We have reached a fundamental dilemma. Mr. Lemov counters this idea by saying on page 157, “Certain freedoms are overrated.” While students could be let free to organize their notes and study as they think, this leads to failure, particularly in environments without lots of positive models. “Too often teachers have not taken the time to teach their students step by step, what successful learning behavior looks like.” (p. 146) The ultimate goal of strict management is not control, it’s establishing discipline, in the second definition of my dictionary – controlled behavior from training that leads to success, “the path to college”.
Mr. Salazar believes that this tactical approach establishes only low expectations. “Instead of fulfilling the expectations of meek, passive, and low-achieving stereotypes, we need to teach so our low-income black, brown, and even white students create realities that contradict the history of oppression.” Teach Like a Champion starts from a different place, increasing standardized test scores. In the conclusion on page 310, “It [this book] starts with and is justified by the results it helps teachers achieve, not by its fealty to some ideological principle.” I can’t solve this dilemma, because it’s not solvable. Like many conflicts in current America, it’s about axiomatic belief.
I want to talk about what I learned from the book. In the technique list, I saw ways I could improve my classroom leadership: not settling for partially correct student replies, since Right is Right; planning lessons around I / We / You; keeping my praise more precise and meaningful; changing pace because even 50 minutes is too long for a single tone; and planning better questions. Chapter 9 on questioning is particularly praiseworthy, as is the concept of Ratio beginning on page 93. Ratio has a bad name; I’d label it cognitive distribution. This principle summarizes the book for me. Ultimately, students should perform the tasks and achieve success, but the teacher has the responsibility to preside and manage.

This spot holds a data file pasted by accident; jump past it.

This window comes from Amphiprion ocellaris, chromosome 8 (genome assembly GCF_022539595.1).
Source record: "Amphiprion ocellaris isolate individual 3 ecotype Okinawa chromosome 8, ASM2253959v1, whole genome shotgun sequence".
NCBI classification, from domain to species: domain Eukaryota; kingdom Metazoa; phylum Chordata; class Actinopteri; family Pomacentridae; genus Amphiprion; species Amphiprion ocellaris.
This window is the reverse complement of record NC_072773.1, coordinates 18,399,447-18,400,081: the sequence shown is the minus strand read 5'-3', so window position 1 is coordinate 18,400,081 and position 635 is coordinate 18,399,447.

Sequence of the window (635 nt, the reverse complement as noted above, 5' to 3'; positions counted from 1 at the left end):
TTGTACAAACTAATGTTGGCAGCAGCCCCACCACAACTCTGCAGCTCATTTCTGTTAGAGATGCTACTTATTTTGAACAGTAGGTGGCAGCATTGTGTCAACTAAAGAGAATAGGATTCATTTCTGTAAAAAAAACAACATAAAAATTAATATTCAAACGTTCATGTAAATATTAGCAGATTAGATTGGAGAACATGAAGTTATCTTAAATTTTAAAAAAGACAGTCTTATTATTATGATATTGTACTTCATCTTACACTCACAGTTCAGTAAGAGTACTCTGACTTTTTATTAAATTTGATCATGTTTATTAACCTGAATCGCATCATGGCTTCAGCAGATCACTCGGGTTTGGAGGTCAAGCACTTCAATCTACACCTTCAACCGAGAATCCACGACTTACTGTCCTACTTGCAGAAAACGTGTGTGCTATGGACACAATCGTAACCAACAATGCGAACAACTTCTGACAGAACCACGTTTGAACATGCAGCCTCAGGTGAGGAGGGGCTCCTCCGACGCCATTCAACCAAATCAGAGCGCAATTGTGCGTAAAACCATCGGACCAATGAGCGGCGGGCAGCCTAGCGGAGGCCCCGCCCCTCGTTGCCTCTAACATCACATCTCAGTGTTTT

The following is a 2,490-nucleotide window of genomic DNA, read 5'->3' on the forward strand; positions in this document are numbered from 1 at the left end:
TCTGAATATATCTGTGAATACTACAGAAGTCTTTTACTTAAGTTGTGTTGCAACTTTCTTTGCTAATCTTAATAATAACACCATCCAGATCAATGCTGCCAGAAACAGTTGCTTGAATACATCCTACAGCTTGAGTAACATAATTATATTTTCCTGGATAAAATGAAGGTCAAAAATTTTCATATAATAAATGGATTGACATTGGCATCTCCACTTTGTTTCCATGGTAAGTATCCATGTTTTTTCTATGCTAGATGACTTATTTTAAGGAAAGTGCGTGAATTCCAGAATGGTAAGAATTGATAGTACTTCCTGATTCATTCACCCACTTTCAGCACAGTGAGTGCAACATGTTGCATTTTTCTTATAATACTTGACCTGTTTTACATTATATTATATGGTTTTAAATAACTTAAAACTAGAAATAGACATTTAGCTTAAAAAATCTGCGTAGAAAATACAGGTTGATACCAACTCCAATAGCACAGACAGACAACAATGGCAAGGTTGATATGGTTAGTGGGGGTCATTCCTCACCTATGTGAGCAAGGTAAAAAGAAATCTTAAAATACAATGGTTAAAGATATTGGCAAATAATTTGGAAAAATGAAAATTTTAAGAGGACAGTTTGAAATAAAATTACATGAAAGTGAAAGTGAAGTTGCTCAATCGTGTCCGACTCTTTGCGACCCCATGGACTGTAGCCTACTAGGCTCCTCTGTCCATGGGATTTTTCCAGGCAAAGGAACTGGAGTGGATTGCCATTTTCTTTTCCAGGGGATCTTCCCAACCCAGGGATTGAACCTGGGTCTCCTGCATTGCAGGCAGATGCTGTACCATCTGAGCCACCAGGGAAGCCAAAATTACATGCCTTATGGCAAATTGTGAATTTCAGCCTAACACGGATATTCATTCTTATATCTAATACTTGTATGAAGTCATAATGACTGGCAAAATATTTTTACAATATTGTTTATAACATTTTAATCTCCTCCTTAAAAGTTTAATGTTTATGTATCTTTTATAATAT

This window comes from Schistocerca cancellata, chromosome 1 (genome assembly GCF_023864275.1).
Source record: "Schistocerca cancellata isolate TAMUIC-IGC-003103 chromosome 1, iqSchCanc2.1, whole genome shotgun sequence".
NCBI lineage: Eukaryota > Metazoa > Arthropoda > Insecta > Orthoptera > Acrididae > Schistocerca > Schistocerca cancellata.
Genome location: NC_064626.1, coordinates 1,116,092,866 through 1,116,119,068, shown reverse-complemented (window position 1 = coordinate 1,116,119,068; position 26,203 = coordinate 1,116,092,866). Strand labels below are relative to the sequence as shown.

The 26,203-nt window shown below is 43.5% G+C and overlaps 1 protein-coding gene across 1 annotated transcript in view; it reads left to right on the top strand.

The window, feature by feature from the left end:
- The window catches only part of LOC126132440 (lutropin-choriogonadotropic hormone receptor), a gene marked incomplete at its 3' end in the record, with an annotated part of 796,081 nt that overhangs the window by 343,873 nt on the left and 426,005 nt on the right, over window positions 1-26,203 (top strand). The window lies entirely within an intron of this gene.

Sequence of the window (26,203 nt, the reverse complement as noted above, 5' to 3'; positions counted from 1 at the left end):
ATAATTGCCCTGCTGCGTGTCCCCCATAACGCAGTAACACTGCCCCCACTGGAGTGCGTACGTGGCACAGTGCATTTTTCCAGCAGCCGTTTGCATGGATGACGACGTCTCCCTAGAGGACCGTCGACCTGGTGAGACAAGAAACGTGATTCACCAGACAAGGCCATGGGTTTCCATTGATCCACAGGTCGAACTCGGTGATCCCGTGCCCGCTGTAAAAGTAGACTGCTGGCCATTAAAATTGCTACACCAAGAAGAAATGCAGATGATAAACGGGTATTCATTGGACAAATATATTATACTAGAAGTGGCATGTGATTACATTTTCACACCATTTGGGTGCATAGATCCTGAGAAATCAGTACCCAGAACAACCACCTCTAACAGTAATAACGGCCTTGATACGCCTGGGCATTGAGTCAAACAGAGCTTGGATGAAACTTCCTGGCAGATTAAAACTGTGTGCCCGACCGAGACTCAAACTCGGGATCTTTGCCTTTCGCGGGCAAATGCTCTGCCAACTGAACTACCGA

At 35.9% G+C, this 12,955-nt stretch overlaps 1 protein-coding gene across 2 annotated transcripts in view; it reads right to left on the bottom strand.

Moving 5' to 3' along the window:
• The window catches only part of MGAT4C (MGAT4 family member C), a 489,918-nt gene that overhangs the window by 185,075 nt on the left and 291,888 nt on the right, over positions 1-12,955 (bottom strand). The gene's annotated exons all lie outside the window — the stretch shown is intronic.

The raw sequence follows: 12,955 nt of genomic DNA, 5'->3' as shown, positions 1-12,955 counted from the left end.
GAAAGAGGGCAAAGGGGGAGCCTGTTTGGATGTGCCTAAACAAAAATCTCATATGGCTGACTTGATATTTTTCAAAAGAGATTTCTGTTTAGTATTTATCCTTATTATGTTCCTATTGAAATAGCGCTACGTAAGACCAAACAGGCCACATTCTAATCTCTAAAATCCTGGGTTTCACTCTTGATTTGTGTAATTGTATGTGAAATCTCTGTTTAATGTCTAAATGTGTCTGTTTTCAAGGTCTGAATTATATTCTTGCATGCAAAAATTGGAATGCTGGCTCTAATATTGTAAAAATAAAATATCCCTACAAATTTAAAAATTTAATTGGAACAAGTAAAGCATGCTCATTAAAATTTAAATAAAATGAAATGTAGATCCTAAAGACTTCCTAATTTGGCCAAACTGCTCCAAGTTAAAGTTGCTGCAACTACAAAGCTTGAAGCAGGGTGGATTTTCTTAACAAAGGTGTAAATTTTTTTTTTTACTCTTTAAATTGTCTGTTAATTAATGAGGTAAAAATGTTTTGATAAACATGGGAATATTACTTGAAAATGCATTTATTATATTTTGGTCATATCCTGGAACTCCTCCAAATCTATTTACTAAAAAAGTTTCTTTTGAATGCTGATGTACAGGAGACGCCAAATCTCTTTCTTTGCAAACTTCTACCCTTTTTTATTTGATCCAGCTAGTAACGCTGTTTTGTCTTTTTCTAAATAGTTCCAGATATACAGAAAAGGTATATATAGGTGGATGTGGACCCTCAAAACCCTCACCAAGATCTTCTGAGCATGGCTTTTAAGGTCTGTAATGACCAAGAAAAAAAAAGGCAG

A successful lesson is rarely marked by a teacher’s getting a good intellectual workout at the front of the room. Push more and more of the cognitive work out to students as soon as they are ready, with the understanding that the cognitive work must be on-task, focused, and productive.
Understanding Ratio is the key to this book, where I believe Mr. Salazar misses the point. There are people that demand control for personal power. Mr. Lemov does not appear to fall into that category. The back cover of my copy describes the book’s purpose as to “unlock the talent and skill waiting in your students, no matter how many previous classrooms, schools, or teachers have been unsuccessful.” That’s what I desire, too, and why I think this book should become part of teacher training curriculum. My education school would instruct teachers on paper passing and other management techniques. Tactics are not sufficient, but good tactics are necessary to fulfill the teacher’s leadership responsibility.
Interestingly, one of the quotes on the back cover comes from Dave Levin, co-founder of KIPP, Knowledge Is Power Program. My original spring list focused on KIPP, so we might have another foreshadowing moment. 🙂